BADEN-BADEN, GERMANY - MAY 25: Former US president Barack Obama is seen during the German Media Award 2016 (Deutscher Medienpreis 2016) at Kongresshaus on May 25, 2017 in Baden-Baden, Germany. The German Media Award (Deutscher Medienpreis) has been presented annually since 1992 to honor personalities from public life. (Photo by Alexander Scheuber/Getty Images)
Alexander Scheuber/Getty Images Europe/Getty Images
BADEN-BADEN, GERMANY - MAY 25: Former US president Barack Obama is seen during the German Media Award 2016 (Deutscher Medienpreis 2016) at Kongresshaus on May 25, 2017 in Baden-Baden, Germany. The German Media Award (Deutscher Medienpreis) has been presented annually since 1992 to honor personalities from public life. (Photo by Alexander Scheuber/Getty Images)
Now playing
05:12
Obama on DACA: To target young people is wrong
Michael Caputo
CNN
Michael Caputo
Now playing
01:25
Caputo: Trump tired of Dems gaming on DACA
A group of Central Americans crossed into Mexico in March as part of a migrant "caravan" heading to the United States border.
CNN
A group of Central Americans crossed into Mexico in March as part of a migrant "caravan" heading to the United States border.
Now playing
02:07
Donald Trump: No more DACA deal
CNN
Now playing
01:38
Kaine: Trump could fix DACA if he wanted to
WASHINGTON, DC - JANUARY 09:  U.S. President Donald Trump (L) presides over a meeting about immigration with Republican and Democrat members of Congress in the Cabinet Room at the White House January 9, 2018 in Washington, DC. In addition to seeking bipartisan solutions to immigration reform, Trump advocated for the reintroduction of earmarks as a way to break the legislative stalemate in Congress.  (Photo by Chip Somodevilla/Getty Images)
Chip Somodevilla/Getty Images North America/Getty Images
WASHINGTON, DC - JANUARY 09: U.S. President Donald Trump (L) presides over a meeting about immigration with Republican and Democrat members of Congress in the Cabinet Room at the White House January 9, 2018 in Washington, DC. In addition to seeking bipartisan solutions to immigration reform, Trump advocated for the reintroduction of earmarks as a way to break the legislative stalemate in Congress. (Photo by Chip Somodevilla/Getty Images)
Now playing
01:12
Trump changes tone on immigration
CNN
Now playing
00:59
Pelosi: I'm going to go on as long as allowed
What is DACA?_00002803.jpg
What is DACA?_00002803.jpg
Now playing
01:57
What is DACA?
CNN
Now playing
00:54
White House wants permanent DACA solution
CNN
Now playing
01:33
Senators say McConnell willing to deal on DACA
WASHINGTON, DC - SEPTEMBER 6: Senate Minority Leader Chuck Schumer (D-NY) speaks at a news conference as other congressional leaders look on about President Donald Trump's decision to end the Deferred Action for Childhood Arrivals (DACA) program at the U.S. Capitol September 6, 2017 in Washington, DC. Democrats called for action on young undocumented immigrants that came to the U.S. as children who now could face deportation if Congress does not act.  (Photo by Aaron P. Bernstein/Getty Images)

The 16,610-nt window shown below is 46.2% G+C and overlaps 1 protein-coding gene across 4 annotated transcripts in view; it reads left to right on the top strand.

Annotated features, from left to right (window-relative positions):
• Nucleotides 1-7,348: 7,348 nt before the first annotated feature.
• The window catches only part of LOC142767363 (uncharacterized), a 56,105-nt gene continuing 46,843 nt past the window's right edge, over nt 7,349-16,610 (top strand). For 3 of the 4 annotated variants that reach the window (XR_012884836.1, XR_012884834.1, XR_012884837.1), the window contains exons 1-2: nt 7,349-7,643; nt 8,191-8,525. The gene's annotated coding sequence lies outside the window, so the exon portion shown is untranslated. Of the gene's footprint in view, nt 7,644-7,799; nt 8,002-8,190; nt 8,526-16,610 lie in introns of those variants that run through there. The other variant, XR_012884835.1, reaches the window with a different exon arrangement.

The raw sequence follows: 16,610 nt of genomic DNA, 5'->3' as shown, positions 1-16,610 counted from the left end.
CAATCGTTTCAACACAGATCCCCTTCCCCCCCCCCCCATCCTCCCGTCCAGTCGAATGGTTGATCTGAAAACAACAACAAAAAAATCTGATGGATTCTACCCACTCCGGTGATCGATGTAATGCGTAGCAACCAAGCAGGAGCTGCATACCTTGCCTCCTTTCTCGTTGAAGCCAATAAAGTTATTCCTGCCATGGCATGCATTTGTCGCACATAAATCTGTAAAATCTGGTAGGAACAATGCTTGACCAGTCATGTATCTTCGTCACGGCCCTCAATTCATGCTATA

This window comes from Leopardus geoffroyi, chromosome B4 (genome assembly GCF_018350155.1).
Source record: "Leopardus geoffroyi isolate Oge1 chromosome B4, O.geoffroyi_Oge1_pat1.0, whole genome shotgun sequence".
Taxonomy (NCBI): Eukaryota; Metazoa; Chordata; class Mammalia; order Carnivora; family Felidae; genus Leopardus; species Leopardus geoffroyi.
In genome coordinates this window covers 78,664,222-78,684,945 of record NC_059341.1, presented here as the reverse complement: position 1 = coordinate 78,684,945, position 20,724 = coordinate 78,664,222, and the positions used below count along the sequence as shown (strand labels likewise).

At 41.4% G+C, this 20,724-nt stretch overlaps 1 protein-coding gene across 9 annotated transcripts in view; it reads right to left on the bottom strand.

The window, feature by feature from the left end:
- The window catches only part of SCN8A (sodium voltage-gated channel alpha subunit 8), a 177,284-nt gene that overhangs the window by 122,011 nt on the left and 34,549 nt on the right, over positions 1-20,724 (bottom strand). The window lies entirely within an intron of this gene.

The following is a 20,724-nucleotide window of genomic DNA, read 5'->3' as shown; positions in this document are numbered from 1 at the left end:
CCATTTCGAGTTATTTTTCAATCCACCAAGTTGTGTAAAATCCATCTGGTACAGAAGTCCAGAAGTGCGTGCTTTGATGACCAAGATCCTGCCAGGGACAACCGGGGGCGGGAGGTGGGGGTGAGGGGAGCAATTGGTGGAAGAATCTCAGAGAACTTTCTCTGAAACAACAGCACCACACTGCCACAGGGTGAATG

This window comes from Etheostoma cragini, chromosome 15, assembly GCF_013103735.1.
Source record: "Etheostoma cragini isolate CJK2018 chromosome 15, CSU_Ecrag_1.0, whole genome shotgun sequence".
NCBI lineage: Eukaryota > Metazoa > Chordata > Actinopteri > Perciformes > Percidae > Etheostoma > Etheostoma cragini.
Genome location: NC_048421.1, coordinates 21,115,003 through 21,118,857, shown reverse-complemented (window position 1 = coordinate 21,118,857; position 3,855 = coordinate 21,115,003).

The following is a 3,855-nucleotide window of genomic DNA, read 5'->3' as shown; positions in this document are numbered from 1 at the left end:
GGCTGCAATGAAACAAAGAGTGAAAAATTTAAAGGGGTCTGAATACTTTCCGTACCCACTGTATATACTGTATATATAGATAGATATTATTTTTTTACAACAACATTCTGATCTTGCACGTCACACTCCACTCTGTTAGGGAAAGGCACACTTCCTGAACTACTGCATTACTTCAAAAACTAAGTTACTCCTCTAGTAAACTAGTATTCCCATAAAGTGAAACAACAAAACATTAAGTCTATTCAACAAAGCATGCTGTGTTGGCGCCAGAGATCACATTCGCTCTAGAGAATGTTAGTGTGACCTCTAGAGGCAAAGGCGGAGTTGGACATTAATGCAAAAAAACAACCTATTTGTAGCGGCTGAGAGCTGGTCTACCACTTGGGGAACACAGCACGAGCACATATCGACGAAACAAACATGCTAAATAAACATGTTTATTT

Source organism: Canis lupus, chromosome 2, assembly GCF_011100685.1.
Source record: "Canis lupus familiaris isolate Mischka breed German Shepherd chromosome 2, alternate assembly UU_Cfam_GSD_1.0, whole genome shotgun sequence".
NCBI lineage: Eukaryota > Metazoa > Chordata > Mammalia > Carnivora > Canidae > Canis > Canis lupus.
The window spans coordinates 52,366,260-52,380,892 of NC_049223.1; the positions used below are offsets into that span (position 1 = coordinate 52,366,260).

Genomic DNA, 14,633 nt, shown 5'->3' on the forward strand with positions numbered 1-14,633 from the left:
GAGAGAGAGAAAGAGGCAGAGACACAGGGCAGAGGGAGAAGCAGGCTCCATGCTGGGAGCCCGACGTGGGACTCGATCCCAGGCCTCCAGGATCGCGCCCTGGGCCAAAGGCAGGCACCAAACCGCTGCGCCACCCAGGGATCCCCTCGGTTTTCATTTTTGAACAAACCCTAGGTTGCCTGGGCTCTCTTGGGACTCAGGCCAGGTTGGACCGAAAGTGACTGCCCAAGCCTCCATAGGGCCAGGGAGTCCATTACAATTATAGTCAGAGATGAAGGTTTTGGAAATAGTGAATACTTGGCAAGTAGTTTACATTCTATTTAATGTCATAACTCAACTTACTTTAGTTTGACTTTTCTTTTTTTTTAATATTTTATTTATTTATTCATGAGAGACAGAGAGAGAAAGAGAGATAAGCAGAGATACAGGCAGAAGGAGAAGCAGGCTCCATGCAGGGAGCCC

Aaron P. Bernstein/Getty Images
WASHINGTON, DC - SEPTEMBER 6: Senate Minority Leader Chuck Schumer (D-NY) speaks at a news conference as other congressional leaders look on about President Donald Trump's decision to end the Deferred Action for Childhood Arrivals (DACA) program at the U.S. Capitol September 6, 2017 in Washington, DC. Democrats called for action on young undocumented immigrants that came to the U.S. as children who now could face deportation if Congress does not act. (Photo by Aaron P. Bernstein/Getty Images)
Now playing
01:11
Trump tweets DACA 'probably dead'
NEW YORK, NY - AUGUST 15:  Dozens of immigration advocates and supporters attend a rally outside of  Trump Tower along Fifth Avenue on August 15, 2017 in New York City. The activists were rallying on the five-year anniversary of President Obama's executive order, DACA - Deferred Action for Childhood Arrivals, protecting undocumented immigrants brought to the U.S. as children. Security throughout the area is high with President Donald Trump in residency at the tower, his first visit back to his apartment since his inauguration. Numerous protests and extensive road closures are planned for the area.  (Photo by Spencer Platt/Getty Images)
Spencer Platt/Getty Images
NEW YORK, NY - AUGUST 15: Dozens of immigration advocates and supporters attend a rally outside of Trump Tower along Fifth Avenue on August 15, 2017 in New York City. The activists were rallying on the five-year anniversary of President Obama's executive order, DACA - Deferred Action for Childhood Arrivals, protecting undocumented immigrants brought to the U.S. as children. Security throughout the area is high with President Donald Trump in residency at the tower, his first visit back to his apartment since his inauguration. Numerous protests and extensive road closures are planned for the area. (Photo by Spencer Platt/Getty Images)
Now playing
02:30
Trump's twists and turns on DACA
US President Donald Trump, and wife Melania step off Air Force One upon arrival at Palm Beach International Airport in West Palm Beach, Florida on January 12, 2018.
Trump is heading to Palm Beach, Florida where he is scheduled to spend the weekend at the Mar-a-Lago estate. / AFP PHOTO / Nicholas Kamm        (Photo credit should read NICHOLAS KAMM/AFP/Getty Images)
NICHOLAS KAMM/AFP/AFP/Getty Images